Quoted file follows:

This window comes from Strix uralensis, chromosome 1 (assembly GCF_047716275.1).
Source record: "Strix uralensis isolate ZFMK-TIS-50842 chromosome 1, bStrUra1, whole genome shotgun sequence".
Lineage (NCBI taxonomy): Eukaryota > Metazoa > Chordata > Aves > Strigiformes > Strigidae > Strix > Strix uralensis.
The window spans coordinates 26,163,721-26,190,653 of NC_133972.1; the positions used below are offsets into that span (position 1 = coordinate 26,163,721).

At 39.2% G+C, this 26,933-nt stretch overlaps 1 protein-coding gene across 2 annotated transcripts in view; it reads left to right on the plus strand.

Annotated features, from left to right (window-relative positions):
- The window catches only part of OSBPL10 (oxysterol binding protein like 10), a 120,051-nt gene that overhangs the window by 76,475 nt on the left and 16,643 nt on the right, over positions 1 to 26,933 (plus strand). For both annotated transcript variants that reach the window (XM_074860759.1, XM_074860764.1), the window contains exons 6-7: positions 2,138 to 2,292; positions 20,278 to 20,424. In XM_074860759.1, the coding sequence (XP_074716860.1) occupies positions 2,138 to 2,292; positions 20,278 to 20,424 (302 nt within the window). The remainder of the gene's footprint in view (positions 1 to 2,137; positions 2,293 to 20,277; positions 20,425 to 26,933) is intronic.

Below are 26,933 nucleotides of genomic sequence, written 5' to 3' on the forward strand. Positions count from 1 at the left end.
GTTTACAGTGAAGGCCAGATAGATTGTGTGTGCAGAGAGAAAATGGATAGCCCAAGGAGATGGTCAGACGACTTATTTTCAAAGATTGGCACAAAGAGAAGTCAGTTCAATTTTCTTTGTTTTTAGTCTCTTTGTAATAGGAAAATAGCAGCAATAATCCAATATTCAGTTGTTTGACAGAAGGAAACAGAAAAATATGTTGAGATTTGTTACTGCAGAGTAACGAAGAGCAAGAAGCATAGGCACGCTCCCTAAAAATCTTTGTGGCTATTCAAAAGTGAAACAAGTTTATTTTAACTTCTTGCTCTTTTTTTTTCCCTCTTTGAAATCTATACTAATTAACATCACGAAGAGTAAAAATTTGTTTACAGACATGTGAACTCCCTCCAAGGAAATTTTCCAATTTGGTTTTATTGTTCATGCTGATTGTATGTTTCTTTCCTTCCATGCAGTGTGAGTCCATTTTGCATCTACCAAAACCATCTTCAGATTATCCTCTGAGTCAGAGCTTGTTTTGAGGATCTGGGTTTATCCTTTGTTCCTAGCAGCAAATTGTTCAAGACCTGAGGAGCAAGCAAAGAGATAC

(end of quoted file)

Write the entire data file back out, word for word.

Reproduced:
This window comes from Strix uralensis, chromosome 1 (assembly GCF_047716275.1).
Source record: "Strix uralensis isolate ZFMK-TIS-50842 chromosome 1, bStrUra1, whole genome shotgun sequence".
Lineage (NCBI taxonomy): Eukaryota > Metazoa > Chordata > Aves > Strigiformes > Strigidae > Strix > Strix uralensis.
The window spans coordinates 26,163,721-26,190,653 of NC_133972.1; the positions used below are offsets into that span (position 1 = coordinate 26,163,721).

At 39.2% G+C, this 26,933-nt stretch overlaps 1 protein-coding gene across 2 annotated transcripts in view; it reads left to right on the plus strand.

Annotated features, from left to right (window-relative positions):
- The window catches only part of OSBPL10 (oxysterol binding protein like 10), a 120,051-nt gene that overhangs the window by 76,475 nt on the left and 16,643 nt on the right, over positions 1 to 26,933 (plus strand). For both annotated transcript variants that reach the window (XM_074860759.1, XM_074860764.1), the window contains exons 6-7: positions 2,138 to 2,292; positions 20,278 to 20,424. In XM_074860759.1, the coding sequence (XP_074716860.1) occupies positions 2,138 to 2,292; positions 20,278 to 20,424 (302 nt within the window). The remainder of the gene's footprint in view (positions 1 to 2,137; positions 2,293 to 20,277; positions 20,425 to 26,933) is intronic.

Below are 26,933 nucleotides of genomic sequence, written 5' to 3' on the forward strand. Positions count from 1 at the left end.
GTTTACAGTGAAGGCCAGATAGATTGTGTGTGCAGAGAGAAAATGGATAGCCCAAGGAGATGGTCAGACGACTTATTTTCAAAGATTGGCACAAAGAGAAGTCAGTTCAATTTTCTTTGTTTTTAGTCTCTTTGTAATAGGAAAATAGCAGCAATAATCCAATATTCAGTTGTTTGACAGAAGGAAACAGAAAAATATGTTGAGATTTGTTACTGCAGAGTAACGAAGAGCAAGAAGCATAGGCACGCTCCCTAAAAATCTTTGTGGCTATTCAAAAGTGAAACAAGTTTATTTTAACTTCTTGCTCTTTTTTTTTCCCTCTTTGAAATCTATACTAATTAACATCACGAAGAGTAAAAATTTGTTTACAGACATGTGAACTCCCTCCAAGGAAATTTTCCAATTTGGTTTTATTGTTCATGCTGATTGTATGTTTCTTTCCTTCCATGCAGTGTGAGTCCATTTTGCATCTACCAAAACCATCTTCAGATTATCCTCTGAGTCAGAGCTTGTTTTGAGGATCTGGGTTTATCCTTTGTTCCTAGCAGCAAATTGTTCAAGACCTGAGGAGCAAGCAAAGAGATAC